I had meant to write a summary of the first twenty books I'd read from The List, but haven't had a chance to finish it yet. In the meantime, however, I was able to read Ragtime, my 21st book. I'll post the twenty book review as soon as possible, but for now, let's talk about my most recent novel.
I suppose this novel is supposed to read like the music of it's namesake. Musically, ragtime is described as having a syncopated rhythm, which means stressing the normally unaccented beats by the way (don't worry, I had to look it up too). Centering around an unnamed family in New Rochelle around the turn of the century, the story passes through nearly two decades as this family encounters a series of historically famous and significant people. Such luminaries include, Harry Houdini, JP Morgan, Henry Ford, Emma Goldman, Evelyn Nesbit, Stanford White, Robert Peary, Sigmund Freud and Theodore Dreiser. The way this family seems to continuously run into famous people, and the way Doctorow tells each story in a short, yet exciting series of vignettes, reminds me a lot of "Quantum Leap." Each chapter of this book was a new story, with new non-fiction characters, and the family seemingly inserted into a scenario where the their lives will cross.
At the beginning, each chapter introduces a new non-fictional character, in what is almost a series of short stories. However, slowly, the family's plot lines begin to unfold, culminating in many of the short stories coming together in the end, as the book reaches its tragic climax. Throughout the novel, Doctorow explores many themes and topics, almost as a way of foreshadowing, that would come to dominate the United States in the 20th century, including racism, industrialism, the growth of the military, and even the motion picture industry, which made millionaires out of nobodies.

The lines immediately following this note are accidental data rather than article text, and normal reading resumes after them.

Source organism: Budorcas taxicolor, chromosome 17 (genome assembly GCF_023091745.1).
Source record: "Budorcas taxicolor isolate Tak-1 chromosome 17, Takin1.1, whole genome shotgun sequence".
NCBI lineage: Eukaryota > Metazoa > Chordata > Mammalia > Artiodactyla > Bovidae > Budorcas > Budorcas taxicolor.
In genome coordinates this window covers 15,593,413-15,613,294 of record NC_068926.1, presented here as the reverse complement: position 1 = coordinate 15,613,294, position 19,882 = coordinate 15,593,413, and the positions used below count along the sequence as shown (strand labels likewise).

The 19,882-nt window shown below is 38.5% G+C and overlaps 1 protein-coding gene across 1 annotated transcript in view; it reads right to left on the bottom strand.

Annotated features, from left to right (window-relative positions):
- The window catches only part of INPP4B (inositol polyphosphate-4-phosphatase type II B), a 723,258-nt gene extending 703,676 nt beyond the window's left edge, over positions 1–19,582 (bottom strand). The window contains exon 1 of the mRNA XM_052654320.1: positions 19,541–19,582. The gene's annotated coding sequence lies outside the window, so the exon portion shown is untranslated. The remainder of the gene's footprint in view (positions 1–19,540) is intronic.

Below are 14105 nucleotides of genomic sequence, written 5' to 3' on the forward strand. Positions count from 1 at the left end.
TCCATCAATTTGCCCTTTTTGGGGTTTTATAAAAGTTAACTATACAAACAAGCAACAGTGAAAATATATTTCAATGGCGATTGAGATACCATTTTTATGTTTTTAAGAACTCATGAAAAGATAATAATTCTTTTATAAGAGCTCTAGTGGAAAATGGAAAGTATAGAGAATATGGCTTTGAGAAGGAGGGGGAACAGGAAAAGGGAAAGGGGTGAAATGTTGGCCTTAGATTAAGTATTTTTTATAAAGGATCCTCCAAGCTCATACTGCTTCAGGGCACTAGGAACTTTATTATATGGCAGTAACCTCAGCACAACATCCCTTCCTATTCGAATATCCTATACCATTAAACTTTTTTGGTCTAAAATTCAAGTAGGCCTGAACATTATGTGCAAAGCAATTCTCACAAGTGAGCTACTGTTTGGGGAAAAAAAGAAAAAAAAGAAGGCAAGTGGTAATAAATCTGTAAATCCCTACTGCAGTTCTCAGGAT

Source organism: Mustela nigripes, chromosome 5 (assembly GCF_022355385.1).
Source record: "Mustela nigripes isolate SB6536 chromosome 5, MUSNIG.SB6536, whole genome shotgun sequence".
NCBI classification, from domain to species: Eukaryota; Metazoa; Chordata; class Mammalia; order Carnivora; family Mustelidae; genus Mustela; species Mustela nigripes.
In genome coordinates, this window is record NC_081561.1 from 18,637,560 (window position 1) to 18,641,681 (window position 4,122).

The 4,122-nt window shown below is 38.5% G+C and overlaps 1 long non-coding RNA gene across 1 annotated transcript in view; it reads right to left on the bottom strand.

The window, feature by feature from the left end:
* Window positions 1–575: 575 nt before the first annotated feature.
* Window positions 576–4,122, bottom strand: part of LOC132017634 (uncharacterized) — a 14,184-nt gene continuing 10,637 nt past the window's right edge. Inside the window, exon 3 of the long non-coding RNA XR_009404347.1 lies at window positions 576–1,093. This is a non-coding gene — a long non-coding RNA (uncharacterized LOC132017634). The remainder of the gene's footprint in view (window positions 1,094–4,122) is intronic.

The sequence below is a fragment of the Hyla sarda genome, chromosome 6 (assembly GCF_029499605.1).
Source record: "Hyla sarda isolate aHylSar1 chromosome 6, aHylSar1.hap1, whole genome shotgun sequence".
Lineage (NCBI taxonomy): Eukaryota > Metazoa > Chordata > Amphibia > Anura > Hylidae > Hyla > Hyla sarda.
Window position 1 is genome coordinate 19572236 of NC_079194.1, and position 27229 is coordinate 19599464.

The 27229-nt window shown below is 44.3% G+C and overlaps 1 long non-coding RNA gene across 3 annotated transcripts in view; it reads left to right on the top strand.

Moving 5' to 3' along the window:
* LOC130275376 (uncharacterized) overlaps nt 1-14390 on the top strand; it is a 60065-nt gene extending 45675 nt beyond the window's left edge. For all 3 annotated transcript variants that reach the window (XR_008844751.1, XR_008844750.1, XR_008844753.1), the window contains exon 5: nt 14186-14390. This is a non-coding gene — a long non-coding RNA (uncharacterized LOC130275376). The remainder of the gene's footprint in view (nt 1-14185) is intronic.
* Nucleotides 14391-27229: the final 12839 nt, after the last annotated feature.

After a slow start, Ragtime really got a hold of me, and I ended up thoroughly enjoying it. Like, I, Claudius, it combined non-fiction with fiction; something I'm always going to like. As well, despite continuously being referred to as 'Mother', 'Father', 'Son' and 'Mother's Younger Brother', I found myself having a really good picture of the family in my mind and really understanding who they were and why they acted as they did. The story did tend to drift to the, for lack of a better word, sadder side of things, and I always found myself hoping everything worked out for them, much like I tend to do with most 'good' books. Yet another reason the books from The List are there I suppose.
You can read Time's original review of Ragtime from July 14th, 1975, right here.
One of the 'famous' people from the novel, was Theodore Dreiser, author of An American Tragedy, which is one of the books from The List. That makes for three references so far of The List in The List.
I currently have six books out from the library, and had brought Portney's Complaint with me to Toronto to read next. However, the small town Inn we were staying at featured a small common area with an even smaller library. Scanning the shelves, I found one book on The List, Falconer by John Cheever. I decided to 'borrow' it, as I've tried to get it in Calgary from the Library and they only have one copy and it always seems to be out. I'll read it as quickly as possible and mail it back to them with a Thank You note. Meanwhile, I'll continue renewing the other books until I can get to them.